How do you picture God if you believe in him at all?
What does he look like in your mind’s eye? Is he tall and skinny, short and stocky? Is he a giant? Does he have long flowing hair or wear a marine sergeant buzz? Blue eyes or brown? Do you picture him old and gray or young and vibrant? Do you even picture him as a him?
More important is how you imagine his countenance. Do you see him as a brooding, number crunching, no-nonsense CEO type God, or a happy go lucky, let’s have a party kind of God? What is his disposition toward you? Would he give you his undivided attention or is he too busy to give you the time of day? What kind of expression does he wear in your head when he focuses on you? Is it a stern, judgmental stare or a loving, joyous grin? Is he ready to slap you down or gobble you into a loving embrace?
Most of my life when I have thought about how God looks at me, I have pictured him with a disappointed scowl on his face, like the one my father-in-law wore the day his daughter married me. Even now, after all these years of being a Christian, I often picture God giving me what I deserve, starting with that scowl. But I am slowly learning to feel his love for me, to see him as a strong and loving father who actually loves his time with me and delights to shower me with gifts, like grace overflowing my cup so much that the cup is floating next to me in an ocean of grace.
Here is a question you never hear: Do you think God is happy?
For me it is hard to imagine. I mean, running the universe is serious business. Isn’t it? Mankind as a whole has been disappointingly indifferent to God’s purposes and even his very existence. I mentioned my friend Mike in the fourth post of this series. His words come back to me now: “Even if there is a God, who cares?” It shocks and saddens me to know that not only are there people who say they don’t believe in God but there are many who say he doesn’t matter, that God, if he does exist, is insignificant. So, I think to myself, how can God possibly be happy? How can he not wear a disappointed scowl?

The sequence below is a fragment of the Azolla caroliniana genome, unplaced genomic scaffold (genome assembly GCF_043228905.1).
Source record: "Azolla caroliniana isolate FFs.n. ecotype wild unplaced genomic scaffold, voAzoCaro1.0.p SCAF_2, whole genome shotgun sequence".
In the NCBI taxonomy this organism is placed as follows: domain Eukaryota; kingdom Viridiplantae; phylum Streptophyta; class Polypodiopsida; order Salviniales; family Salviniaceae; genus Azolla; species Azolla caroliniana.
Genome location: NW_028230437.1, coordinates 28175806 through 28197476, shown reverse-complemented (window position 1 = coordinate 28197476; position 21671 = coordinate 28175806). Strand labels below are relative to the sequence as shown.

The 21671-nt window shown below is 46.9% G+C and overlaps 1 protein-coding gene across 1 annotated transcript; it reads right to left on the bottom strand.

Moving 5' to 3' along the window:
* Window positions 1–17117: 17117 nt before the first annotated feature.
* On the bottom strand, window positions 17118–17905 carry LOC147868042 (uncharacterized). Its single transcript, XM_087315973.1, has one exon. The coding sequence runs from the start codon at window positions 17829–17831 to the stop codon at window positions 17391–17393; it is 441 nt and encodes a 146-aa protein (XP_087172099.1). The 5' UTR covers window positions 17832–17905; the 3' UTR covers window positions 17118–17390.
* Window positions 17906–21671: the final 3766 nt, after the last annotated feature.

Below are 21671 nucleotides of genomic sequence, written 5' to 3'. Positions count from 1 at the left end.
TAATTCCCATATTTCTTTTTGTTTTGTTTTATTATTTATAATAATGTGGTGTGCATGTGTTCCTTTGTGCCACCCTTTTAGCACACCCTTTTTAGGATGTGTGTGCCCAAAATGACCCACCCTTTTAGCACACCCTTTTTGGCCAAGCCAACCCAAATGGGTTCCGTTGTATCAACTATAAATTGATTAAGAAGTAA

I often forget that God sees all the good, too. He sees a busy girl cancel appointments to sit and talk with a lonely old man, and it warms his heart. He sees a freezing, homeless man give his only blanket to another, and it delights him. He sees a financially strapped young woman take a job without pay to help at-risk women in her community, and his eyes light up. He sees a young couple choose to teach their child about him, and he nods his approval. He sees a young man warmly welcome a vagrant into his football party, get him some food and drink and give him the best seat in front of the TV and God says, “Yes! That is what I want from you,” and he smiles joyfully.
Mankind did not invent the smile or laughter. We didn’t invent joy. It is an attribute of God, and to us, a gift from him. We didn’t invent compassion or hope or mercy or grace. With these good things naturally come the emotions they are tied to, namely love and joy. Love and joy can flow only from a loving and joyful source. So yes, God is happy. He smiles and he laughs and he loves. That doesn’t mean he doesn’t feel pain and disappointment when we choose to sin, and it doesn’t mean he isn’t hurt when people turn their backs on him, but he won’t love us any less and he will not lose his hope for us. He will leave the flock to search for you to show you the way home so you can share in his joy.
That was another excerpt from my book, which is still nameless at this point.